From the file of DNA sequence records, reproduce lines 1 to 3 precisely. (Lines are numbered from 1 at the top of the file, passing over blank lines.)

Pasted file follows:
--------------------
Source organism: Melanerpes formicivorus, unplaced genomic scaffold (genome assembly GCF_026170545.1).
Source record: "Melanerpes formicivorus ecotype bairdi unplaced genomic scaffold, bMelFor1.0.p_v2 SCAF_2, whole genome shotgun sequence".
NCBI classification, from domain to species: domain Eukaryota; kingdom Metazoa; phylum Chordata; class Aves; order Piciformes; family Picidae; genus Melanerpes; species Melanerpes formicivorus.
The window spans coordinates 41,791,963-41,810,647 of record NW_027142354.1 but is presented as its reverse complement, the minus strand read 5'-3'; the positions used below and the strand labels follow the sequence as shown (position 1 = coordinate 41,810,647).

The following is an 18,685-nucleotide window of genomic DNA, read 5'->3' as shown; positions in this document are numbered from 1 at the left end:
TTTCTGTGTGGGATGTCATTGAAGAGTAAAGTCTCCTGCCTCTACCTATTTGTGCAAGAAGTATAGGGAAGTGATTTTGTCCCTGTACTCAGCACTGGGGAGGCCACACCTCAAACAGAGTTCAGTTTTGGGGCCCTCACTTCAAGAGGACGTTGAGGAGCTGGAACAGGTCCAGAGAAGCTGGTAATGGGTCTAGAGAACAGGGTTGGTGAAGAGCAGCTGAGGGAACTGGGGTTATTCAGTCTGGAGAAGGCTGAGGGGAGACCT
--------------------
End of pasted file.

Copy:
Source organism: Melanerpes formicivorus, unplaced genomic scaffold (genome assembly GCF_026170545.1).
Source record: "Melanerpes formicivorus ecotype bairdi unplaced genomic scaffold, bMelFor1.0.p_v2 SCAF_2, whole genome shotgun sequence".
NCBI classification, from domain to species: domain Eukaryota; kingdom Metazoa; phylum Chordata; class Aves; order Piciformes; family Picidae; genus Melanerpes; species Melanerpes formicivorus.